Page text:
NeverTrump Republicans may gain a disproportionate amount of air time on cable news shows, but the new breed of Republican blame-gamers deserve their own opprobrium from those who care about America’s future.
As just one of many examples, take Mediaite’s conservative columnist, John Ziegler. While declining a ride on the NeverTrump bandwagon, he attacks those who support Donald Trump over Hillary Clinton, a binary choice.
Ziegler recently claimed that Sean Hannity and Laura Ingraham “will be responsible for whatever Hillary Rodham does in office.” That’s quite a stretch, given that Hannity and Ingraham waste no opportunity to decry Mrs. Clinton’s flawed policies, dishonesty, corruption and incompetence.
Hannity and Ingraham waste no opportunity to decry Mrs. Clinton’s flawed policies, dishonesty, corruption and incompetence.
Hannity, Ingraham and MSNBC host Joe Scarborough are trying to “take cover from blowback for their obvious promotion of Donald Trump during the primaries” and “absolve themselves from the coming general election disaster.” Ziegler says.
Last I checked, election day is November 8, and Mrs. Clinton’s victory is far from certain. It ain’t over ’til the fat lady sings, as fans of the Washington Bullets (now Wizards) know quite well.
When Ingraham said “it’s actually immoral not to vote for Trump” if you are conservative and a Republican, Ziegler called her statement “the most asinine thing.”
But Ingraham has so much to draw on in urging her audience to vote against Clinton. There is:
- Mrs. Clinton’s corrupt pay-to-play scheme with an ostensibly charitable family foundation;
- a congenital inability to tell the truth, recently on display in her Chris Wallace interview when she claimed that the FBI director said she gave “truthful”statements about her email;
- deliberate use of a private email server to evade federal law;
- violations of the Espionage Act and endangering of national security;
- avowed attacks on first amendment protections of core political speech;
- her promises to restrict religious liberty;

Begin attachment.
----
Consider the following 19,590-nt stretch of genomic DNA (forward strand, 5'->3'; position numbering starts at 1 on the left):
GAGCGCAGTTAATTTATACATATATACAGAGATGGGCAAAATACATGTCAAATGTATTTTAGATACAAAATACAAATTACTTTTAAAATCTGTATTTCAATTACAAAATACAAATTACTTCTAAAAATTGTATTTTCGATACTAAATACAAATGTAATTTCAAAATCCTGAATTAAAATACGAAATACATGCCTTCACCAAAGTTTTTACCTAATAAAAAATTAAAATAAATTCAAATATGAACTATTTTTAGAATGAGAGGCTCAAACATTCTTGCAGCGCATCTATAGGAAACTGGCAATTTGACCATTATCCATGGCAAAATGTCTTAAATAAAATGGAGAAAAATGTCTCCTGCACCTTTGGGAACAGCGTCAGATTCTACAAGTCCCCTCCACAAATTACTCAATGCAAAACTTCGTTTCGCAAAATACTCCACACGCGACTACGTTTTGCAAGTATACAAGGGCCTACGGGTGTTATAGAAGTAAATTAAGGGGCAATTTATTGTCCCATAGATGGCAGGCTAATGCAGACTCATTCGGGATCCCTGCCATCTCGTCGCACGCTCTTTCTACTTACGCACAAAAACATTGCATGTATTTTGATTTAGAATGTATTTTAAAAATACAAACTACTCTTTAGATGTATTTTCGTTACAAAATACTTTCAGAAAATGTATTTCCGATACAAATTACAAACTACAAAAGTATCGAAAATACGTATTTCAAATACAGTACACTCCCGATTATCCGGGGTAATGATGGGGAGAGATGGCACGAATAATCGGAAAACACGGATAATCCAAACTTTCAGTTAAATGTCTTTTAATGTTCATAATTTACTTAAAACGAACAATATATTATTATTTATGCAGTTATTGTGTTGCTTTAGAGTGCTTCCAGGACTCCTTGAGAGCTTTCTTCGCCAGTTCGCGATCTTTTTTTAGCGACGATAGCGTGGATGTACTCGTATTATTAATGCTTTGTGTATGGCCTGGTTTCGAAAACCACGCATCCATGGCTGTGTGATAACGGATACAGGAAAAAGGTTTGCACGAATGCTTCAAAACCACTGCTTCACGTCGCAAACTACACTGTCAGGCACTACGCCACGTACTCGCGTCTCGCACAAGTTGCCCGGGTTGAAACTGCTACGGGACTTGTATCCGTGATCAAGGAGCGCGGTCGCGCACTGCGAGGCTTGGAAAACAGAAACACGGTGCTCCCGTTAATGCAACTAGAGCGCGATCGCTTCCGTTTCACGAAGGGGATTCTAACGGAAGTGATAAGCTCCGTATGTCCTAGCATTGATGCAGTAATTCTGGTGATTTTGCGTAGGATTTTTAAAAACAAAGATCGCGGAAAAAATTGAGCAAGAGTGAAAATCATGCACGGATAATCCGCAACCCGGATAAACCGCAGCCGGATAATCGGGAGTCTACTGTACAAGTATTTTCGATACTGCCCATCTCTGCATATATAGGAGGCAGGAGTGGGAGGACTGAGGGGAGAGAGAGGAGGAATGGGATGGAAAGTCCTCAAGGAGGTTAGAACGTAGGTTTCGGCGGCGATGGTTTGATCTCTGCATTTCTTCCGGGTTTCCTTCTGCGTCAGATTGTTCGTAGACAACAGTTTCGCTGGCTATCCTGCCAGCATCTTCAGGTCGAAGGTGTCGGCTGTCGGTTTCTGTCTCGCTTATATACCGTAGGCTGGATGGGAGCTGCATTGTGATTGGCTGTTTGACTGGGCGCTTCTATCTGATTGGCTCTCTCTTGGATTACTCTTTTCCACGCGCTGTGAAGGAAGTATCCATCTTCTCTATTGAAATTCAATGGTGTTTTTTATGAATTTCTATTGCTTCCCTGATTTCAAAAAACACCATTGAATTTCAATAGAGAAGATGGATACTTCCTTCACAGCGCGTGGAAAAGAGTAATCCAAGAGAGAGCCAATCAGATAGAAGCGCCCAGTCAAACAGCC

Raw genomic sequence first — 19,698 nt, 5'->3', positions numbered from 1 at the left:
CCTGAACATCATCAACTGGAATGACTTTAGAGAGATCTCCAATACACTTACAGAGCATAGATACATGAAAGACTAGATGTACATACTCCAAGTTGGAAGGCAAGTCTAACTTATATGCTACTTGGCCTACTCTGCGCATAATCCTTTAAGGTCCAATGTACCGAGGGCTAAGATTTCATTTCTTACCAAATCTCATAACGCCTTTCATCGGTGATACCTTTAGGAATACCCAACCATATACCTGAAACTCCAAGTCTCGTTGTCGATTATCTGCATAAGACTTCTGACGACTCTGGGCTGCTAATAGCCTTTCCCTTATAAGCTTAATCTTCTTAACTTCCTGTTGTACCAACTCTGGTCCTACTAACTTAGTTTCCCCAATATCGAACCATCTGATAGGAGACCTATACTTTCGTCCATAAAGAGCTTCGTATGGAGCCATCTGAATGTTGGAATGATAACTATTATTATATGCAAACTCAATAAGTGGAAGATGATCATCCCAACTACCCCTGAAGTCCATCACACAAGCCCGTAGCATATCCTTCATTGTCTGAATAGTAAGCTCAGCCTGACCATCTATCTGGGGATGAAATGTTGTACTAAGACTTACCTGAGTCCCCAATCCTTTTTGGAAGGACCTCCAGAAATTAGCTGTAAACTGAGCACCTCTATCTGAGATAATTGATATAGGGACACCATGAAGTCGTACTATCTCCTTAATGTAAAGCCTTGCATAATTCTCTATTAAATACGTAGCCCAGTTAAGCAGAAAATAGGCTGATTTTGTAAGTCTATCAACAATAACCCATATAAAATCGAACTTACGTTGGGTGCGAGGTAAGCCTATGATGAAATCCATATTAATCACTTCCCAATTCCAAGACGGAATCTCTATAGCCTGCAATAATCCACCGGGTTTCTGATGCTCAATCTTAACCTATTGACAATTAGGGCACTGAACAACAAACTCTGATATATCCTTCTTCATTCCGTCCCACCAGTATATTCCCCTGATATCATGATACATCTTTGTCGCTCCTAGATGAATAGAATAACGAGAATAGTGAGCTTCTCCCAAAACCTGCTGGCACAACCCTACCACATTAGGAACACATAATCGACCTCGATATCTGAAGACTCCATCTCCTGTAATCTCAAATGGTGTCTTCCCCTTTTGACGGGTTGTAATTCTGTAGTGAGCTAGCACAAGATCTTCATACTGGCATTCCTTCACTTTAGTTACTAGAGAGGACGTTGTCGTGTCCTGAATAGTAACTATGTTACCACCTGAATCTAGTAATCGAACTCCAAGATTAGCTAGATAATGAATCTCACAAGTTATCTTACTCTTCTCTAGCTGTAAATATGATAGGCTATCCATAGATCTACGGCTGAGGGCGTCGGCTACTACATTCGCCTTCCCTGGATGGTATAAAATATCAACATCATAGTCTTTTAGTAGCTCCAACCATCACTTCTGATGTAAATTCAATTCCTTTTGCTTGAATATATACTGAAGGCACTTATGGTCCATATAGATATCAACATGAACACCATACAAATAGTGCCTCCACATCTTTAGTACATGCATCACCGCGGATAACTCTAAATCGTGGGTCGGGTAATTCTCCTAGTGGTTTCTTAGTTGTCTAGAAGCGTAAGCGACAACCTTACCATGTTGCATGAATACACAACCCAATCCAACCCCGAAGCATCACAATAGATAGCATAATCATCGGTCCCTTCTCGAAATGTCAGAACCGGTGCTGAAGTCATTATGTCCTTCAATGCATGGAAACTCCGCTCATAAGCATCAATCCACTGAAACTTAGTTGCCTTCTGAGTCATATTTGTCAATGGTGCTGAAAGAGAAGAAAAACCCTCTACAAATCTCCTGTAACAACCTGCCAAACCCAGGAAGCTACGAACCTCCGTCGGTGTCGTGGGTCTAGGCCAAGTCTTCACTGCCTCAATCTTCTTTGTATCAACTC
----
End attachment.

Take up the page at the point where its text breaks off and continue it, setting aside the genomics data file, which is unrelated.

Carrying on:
- her failed Libyan and Syrian policies which have emboldened radical Islamic terrorists and groups like ISIS and Boko Haram;
- her deadly decisions, whether incompetent or worse, on Benghazi, culminating in “four dead Americans” (her phrase) near whose coffins she stood while lying to their grieving family members;
- her promise to nominate Supreme Court justices and federal judges who will restrict First and Second Amendment rights;
- her promise to deliver a “path to citizenship” for illegal immigrants within 100 days of taking office; and
- an unyielding devotion to the most extreme abortion-on-demand regime that would deny protection to infants up until live birth.
Zeigler’s logic is that anti-Trump conservatives cannot hurt Trump in the general election because they failed to stop him in the primaries. He predicts that the general election will not be close, and voters do not care what conservative leaders may say about Trump.
He misses the point that high-profile attacks against Trump generate negative buzz and will influence public perceptions. He ignores evidence such as the Time for Change forecasting model, which predicts a narrow Trump victory of 51.4% to 48.6%.
He claims that America is a “Democrat leaning country,” despite the fact that Republicans hold over 60% of state governorships and legislative chambers.
He claims that Hannity, Ingraham and others are duping “the very same naïve customers they fooled into supporting Trump in the primaries,” and looks favorably on “their chances of at least partly pulling this scam off.”
If the anti-Trumpers succeed they will have only themselves to blame. Shifting responsibility from themselves to those who are backing Trump, the anti-Trump conservative crowd, if successful, must hope that Americans will forget that their group of blame-gamers will have passed up an opportunity to stop Mrs. Clinton’s pattern of corruption and her harmful agenda.